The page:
Mulroney continued: “I got a message from a woman who works at St. Mike’s, and she said, ‘David, I was in Brennan Hall this afternoon and I felt that it was [an] unfriendly space to women. The music was kind of sexist, misogynist. Can you do something about that?’ So, I had raised this with SMCSU many times. We finally just took the pool table out.”

In addition, Mulroney said that he had asked SMCSU if the union could help sponsor a Syrian refugee family, at the request of a group of Theology students. “Their immediate response was, ‘That’s not part of our agenda. We’re busy. The students won’t want to sponsor it.’”

SMCSU eventually agreed to help with the sponsorship, but an audit found that the union had not paid the money it pledged.

Mulroney, who is an SMC alum, described SMCSU during his time as an undergraduate student as “very socially committed.”

“This was an activist campus. And I find now the focus is so much on social events that it’s very hard to squeeze in, to get attention from them for things [that] are really worthy of that,” he explained.


According to Mulroney, reception to his announcement has been mixed. He has received “a lot of responses from people who are involved with SMCSU saying, ‘This is unfair and, you know, what about all the good things that we do, and let’s preserve the status quo,’ and others from students who are saying, ‘I always felt closed off from SMCSU, I never felt welcome, I thought it was like a club that I wouldn’t belong in. I didn’t even feel welcome in Brennan Hall.’”

In her Facebook post, Afonso said that the announcement was unwelcome, and that the policy Mulroney proposed was unnecessary. “The investigation is still in progress, but the College wanted to take some seemingly proactive (but more like “preemptive”) measures to ensure that the the [sic] union’s Council was operating to the highest standards of accountability and transparency,” reads a portion of Afonso’s Facebook post. “Here’s the thing: The Executives already wanted to do all these things with our Council.”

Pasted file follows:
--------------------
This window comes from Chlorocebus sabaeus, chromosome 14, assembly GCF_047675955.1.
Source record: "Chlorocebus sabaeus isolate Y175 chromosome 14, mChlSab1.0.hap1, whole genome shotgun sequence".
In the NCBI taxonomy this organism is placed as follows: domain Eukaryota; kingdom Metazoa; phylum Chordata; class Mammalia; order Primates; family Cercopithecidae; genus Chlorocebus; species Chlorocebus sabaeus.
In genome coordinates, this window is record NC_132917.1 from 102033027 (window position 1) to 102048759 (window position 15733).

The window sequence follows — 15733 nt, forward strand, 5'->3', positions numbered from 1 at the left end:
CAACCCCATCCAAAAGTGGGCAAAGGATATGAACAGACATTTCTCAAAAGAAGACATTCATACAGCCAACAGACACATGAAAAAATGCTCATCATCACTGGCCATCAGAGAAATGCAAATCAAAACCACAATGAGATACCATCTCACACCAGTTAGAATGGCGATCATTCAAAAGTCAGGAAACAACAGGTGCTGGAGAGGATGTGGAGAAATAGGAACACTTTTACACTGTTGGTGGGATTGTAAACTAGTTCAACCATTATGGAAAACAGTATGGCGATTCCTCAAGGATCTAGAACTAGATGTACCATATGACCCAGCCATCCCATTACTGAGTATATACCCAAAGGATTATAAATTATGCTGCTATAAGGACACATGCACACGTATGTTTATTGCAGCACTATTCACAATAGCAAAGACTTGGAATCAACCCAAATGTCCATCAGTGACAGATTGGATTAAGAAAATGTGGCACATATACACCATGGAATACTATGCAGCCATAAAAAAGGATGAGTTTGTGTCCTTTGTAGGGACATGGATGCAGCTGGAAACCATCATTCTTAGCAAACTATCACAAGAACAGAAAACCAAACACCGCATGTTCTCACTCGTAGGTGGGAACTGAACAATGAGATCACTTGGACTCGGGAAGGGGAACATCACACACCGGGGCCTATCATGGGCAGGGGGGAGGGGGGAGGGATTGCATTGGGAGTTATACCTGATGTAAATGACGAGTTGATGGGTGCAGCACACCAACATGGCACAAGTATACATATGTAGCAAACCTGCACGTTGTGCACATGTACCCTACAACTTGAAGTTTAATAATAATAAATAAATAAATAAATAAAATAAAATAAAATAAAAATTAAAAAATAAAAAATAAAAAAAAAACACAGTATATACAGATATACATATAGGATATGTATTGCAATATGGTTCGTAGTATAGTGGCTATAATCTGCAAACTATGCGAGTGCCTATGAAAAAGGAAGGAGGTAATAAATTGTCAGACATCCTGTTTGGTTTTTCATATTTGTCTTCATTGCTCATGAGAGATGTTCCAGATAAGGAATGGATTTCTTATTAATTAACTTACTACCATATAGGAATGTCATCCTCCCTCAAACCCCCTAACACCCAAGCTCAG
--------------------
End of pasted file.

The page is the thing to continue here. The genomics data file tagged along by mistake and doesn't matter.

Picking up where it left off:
Afonso’s post went on to explain that the executives had already planned measures, such as holding another AGM, transitioning away from a cash-based system, making changes to the sort of events hosted by the union, and “[restoring] the relationships between SMCSU, our clubs, the College’s administration, SMRC, the Mike, and the don teams.”

“This year’s Council was doing everything a bit differently, and arguably better,” Afonso continues. “But hey, question, did we get an ounce of credit for that? Nope. And this article sure as hell reinforces that answer.”

Afonso also stressed the importance of SMCSU’s autonomy: “As a Council, WE decide on the events, programs and services offered. You gave us that autonomy because you trust us; we come from similar demographics, similar experiences, similar opinions, and similar values. We share similar aspirations. Who really knows you better: the College’s senior administration, or us? We have an entire year to enhance your experience at the College, so let US make it happen.”